In addition to a person’s race or ethnicity, where they live can matter in terms of whether they are diagnosed at a late stage for colorectal cancer, according to a recent study led by a researcher at the School of Public Health at Georgia State University.
The study finds that cancer patients who live in highly segregated Asian communities (mostly in coastal California) are relatively more likely to receive a late diagnosis of colorectal cancer. By contrast, cancer patients living in highly segregated African American communities (mostly large urban areas and the Sun Belt) are less likely to be diagnosed at a late stage.
The timing of diagnosis is important because when cancer is diagnosed at a late stage, it is more difficult to treat and outcomes are not as good. The Georgia State study contrasts two approaches that have been used to examine the effects of place of residence on these late-stage diagnoses.
When considering another aspect — whether people are living in segregated places among others of their same race or ethnicity — there was a slight protective effect, with lower likelihood of being diagnosed at late stage. The researchers concluded that in some cases, communities that are segregated by race may be more cohesive and may offer support in encouraging fellow community members to get tested.
The results are published in a paper titled “Using residential segregation to predict colorectal cancer stage at diagnosis: two different approaches,” in the Annals of Epidemiology. The study’s lead author is Dr. Lee Rivers Mobley, associate professor of Health Management & Policy at the School of Public Health.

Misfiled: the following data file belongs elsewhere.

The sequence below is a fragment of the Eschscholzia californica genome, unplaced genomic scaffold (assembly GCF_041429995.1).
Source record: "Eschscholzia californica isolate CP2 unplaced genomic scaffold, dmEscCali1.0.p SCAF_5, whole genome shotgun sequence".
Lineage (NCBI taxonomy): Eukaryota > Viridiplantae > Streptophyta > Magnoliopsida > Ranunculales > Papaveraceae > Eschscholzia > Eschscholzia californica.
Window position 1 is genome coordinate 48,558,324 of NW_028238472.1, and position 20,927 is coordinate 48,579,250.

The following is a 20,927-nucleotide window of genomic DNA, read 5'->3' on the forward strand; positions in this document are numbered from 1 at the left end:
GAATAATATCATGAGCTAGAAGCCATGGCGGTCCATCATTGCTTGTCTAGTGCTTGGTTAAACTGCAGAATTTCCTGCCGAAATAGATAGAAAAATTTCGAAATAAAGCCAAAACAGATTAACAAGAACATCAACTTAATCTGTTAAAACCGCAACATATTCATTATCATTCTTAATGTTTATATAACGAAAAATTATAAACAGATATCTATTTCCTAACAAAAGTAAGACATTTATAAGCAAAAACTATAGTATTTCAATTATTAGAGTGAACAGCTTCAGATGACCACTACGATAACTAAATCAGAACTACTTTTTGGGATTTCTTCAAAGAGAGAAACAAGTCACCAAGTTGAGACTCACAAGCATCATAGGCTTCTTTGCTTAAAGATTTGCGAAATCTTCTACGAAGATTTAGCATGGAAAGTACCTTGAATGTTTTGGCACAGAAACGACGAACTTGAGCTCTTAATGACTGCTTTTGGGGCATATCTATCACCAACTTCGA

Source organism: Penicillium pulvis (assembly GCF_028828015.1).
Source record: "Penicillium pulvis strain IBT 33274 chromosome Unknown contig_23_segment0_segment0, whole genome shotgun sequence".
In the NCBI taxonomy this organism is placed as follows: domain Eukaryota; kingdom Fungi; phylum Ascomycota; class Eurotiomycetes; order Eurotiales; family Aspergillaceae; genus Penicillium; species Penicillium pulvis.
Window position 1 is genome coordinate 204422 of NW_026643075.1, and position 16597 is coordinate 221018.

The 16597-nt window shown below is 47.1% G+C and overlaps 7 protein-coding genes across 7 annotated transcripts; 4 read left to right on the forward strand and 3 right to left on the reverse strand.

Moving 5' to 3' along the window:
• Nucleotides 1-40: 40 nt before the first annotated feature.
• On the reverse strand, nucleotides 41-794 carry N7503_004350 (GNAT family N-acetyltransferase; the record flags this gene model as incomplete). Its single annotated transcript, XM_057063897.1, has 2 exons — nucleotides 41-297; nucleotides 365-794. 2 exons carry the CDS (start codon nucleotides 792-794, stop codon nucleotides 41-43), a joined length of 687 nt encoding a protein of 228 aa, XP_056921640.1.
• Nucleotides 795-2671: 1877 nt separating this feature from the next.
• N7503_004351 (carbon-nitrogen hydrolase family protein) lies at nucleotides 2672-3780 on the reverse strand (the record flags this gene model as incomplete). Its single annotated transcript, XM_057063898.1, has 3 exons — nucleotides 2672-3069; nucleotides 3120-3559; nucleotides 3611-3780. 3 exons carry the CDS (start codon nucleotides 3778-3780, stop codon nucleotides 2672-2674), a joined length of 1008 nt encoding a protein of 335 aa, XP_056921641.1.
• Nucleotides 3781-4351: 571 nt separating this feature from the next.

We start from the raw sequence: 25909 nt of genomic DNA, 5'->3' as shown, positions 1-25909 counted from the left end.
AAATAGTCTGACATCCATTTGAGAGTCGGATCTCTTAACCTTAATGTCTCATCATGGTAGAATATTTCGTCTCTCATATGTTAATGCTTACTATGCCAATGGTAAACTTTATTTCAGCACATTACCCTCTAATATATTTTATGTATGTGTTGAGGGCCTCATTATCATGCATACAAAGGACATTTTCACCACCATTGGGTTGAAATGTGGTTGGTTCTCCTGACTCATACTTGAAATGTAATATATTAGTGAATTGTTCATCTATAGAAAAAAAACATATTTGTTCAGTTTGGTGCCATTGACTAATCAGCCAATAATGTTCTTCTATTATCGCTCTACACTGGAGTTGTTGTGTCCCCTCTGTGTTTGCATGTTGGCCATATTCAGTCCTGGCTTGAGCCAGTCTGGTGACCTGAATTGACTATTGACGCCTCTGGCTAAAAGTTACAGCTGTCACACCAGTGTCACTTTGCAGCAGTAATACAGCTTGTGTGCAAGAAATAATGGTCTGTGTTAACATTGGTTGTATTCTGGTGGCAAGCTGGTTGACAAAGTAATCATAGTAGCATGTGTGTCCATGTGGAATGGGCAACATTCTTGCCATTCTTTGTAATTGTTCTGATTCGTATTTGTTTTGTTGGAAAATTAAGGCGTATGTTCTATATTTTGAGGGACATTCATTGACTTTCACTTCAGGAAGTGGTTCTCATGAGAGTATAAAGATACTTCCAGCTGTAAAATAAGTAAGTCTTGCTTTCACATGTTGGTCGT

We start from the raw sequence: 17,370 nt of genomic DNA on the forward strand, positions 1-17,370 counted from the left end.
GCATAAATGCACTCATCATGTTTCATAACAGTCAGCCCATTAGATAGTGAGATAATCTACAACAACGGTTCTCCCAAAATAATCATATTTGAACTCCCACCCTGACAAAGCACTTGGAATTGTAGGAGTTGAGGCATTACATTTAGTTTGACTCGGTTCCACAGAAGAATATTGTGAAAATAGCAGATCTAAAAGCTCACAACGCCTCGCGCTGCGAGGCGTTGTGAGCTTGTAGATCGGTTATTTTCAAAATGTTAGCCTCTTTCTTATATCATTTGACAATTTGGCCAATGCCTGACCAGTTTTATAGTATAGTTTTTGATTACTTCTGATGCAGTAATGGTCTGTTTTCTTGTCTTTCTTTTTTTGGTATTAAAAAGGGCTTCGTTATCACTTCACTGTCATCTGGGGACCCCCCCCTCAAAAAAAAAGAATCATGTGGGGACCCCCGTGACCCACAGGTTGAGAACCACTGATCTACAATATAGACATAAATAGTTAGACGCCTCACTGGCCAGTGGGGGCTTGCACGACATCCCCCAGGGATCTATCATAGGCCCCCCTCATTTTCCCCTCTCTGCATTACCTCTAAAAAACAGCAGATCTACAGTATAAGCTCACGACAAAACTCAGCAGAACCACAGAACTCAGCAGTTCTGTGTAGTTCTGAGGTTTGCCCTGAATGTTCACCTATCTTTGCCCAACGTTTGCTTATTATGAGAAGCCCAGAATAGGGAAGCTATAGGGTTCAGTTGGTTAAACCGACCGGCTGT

Researchers analyzed data from the Unites States Cancer Statistics database, focusing on more than 500,000 newly diagnosed colorectal cancer cases for 40 states from 2004-2009.
They noted that cancer is the second most common cause of death in the U.S. and that colorectal cancer is second only to lung cancer as a killer of Americans. Screening for colorectal cancer (including colonoscopies) can be effective in identifying and removing pre-cancerous tissue, avoiding diagnosis at a later, less treatable stage in the disease.
As part of the study, the researchers conducted a literature review and found numerous examples of campaigns designed to encourage urban populations, especially minority, low-income and non-English speakers, to be tested, and few examples of campaigns targeting rural residents. They found no examples of campaigns targeted at Asian Americans and suggested that such efforts may be warranted in the San Francisco Bay area, where researchers found a relatively high rate of diagnosis of late-stage colorectal cancer.
The study’s co-authors are Lia Scott and Yamisha Rutherford, both doctoral students with Dr. Mobley, and Dr. Tzy-Mey Kuo of the Lineberger Cancer Center at the University of North Carolina at Chapel Hill.